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Felix Salmon on the death of equities

by Robert Teitelman  |  Published February 14, 2011 at 1:10 PM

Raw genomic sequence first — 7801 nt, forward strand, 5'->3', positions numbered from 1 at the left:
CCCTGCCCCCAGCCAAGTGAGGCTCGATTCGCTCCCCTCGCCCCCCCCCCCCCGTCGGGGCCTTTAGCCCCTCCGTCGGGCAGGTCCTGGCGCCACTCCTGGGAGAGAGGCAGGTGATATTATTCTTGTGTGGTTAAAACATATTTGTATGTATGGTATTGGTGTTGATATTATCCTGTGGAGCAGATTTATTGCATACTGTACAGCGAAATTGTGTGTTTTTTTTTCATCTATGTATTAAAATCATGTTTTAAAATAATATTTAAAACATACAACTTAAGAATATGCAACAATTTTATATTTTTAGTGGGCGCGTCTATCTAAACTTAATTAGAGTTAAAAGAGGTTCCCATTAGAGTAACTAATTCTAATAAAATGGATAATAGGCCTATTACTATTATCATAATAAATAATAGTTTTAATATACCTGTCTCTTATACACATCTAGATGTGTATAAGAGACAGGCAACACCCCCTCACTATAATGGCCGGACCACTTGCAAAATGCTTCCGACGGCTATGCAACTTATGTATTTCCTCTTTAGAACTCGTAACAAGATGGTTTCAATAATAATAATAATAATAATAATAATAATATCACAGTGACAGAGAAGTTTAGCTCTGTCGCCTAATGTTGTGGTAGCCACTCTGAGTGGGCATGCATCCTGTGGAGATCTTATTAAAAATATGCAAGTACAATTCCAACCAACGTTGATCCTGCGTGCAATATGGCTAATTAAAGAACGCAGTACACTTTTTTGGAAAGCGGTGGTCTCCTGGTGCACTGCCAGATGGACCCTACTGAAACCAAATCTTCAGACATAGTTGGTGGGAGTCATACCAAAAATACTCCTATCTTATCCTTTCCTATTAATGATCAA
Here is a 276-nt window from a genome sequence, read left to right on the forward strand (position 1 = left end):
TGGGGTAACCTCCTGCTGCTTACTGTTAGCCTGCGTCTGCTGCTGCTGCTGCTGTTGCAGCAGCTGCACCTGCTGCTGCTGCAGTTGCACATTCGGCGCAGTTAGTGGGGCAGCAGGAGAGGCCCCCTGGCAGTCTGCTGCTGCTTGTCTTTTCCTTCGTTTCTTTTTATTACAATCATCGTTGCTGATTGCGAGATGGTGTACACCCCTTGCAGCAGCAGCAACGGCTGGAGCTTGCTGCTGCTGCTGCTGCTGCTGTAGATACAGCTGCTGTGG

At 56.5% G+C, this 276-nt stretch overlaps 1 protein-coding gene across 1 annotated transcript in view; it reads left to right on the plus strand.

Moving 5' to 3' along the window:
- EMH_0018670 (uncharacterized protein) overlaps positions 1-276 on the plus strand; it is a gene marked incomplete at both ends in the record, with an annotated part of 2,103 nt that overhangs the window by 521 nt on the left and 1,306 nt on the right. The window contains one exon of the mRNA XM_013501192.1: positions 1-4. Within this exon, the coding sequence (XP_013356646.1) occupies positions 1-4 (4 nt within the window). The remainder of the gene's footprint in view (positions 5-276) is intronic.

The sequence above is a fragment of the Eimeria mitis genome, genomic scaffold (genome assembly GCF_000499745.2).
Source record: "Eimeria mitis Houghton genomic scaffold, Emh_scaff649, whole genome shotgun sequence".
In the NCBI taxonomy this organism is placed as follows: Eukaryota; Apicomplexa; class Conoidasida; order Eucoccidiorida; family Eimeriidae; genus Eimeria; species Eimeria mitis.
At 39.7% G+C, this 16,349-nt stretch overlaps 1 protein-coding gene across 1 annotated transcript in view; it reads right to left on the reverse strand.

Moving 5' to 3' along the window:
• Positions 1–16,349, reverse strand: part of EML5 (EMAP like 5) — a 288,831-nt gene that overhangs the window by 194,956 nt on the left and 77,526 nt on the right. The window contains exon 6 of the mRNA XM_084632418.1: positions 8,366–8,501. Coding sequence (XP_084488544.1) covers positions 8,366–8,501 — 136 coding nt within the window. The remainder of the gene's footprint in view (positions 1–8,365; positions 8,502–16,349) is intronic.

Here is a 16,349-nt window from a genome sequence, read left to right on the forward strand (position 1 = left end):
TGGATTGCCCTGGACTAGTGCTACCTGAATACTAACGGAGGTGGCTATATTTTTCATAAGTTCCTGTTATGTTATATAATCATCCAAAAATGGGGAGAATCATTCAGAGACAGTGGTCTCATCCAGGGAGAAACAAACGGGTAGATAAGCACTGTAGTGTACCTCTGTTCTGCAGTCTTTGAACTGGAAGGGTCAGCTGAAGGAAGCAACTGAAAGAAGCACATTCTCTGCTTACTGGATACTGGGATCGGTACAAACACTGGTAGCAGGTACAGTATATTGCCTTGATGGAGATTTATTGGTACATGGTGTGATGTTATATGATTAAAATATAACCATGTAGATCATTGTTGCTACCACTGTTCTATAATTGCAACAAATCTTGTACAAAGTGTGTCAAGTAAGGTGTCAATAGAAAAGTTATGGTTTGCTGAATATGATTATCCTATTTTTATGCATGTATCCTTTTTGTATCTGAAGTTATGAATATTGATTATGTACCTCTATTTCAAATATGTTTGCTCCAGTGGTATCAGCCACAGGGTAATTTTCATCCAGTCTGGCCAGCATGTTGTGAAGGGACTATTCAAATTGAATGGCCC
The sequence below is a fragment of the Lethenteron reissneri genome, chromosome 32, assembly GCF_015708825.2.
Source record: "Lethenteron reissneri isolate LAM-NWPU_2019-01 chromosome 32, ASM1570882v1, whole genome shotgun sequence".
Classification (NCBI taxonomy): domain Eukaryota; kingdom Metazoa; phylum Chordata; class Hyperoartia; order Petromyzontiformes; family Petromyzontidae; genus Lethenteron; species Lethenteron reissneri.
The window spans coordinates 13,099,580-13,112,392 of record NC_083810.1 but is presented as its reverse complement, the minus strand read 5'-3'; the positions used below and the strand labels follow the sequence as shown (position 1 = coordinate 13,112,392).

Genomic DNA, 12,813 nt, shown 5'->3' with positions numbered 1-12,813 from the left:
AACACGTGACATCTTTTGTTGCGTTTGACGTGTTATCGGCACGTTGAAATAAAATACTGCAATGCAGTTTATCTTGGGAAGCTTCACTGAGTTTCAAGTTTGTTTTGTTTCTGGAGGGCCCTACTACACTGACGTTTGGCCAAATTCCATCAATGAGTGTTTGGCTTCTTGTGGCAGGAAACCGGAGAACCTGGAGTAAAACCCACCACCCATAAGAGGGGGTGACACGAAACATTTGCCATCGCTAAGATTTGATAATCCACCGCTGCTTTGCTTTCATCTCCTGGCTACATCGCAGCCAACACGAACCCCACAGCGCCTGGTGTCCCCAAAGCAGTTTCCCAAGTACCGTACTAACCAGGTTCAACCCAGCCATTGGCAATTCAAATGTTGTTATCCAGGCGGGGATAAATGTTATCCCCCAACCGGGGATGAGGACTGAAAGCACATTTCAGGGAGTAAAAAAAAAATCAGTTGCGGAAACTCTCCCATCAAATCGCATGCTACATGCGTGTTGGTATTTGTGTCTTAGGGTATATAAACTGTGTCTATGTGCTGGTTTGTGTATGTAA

BusinessWeek125x100.pngReuters blogger Felix Salmon leaves the digital future temporarily to take up residence on The New York Times' analogue op-ed page (I know, there's a digital version too). Salmon's subject is provocative: In light of the tempest stirred up by the mooted merger of Deutsche Borse with the New York Stock Exchange, he worries less about the deal as a sign of American decline and more as, the headline bolted to the column says, "Wall Street's Dead End." In Salmon's own words: "The stock market is becoming increasingly irrelevant -- a trend that threatens the core principles of American capitalism." And why is this bad? Because it marks the failure of the grand experiment in shareholder democracy and is another symptom of inequality. There's a lot here to think about. Salmon's key statistic is the fact that "major domestic exchanges" peaked at some 7,000 listed companies in 1997, and has now fallen to 4,000. He expects that number to continue to decline. And he argues that those companies are not the most innovative ones, the "technology stars like Facebook and Twitter," but rather "the biggest and oldest."  As a result, the stock market "is becoming little more than a place for speculators and algorithms to compete over who can trade the most money."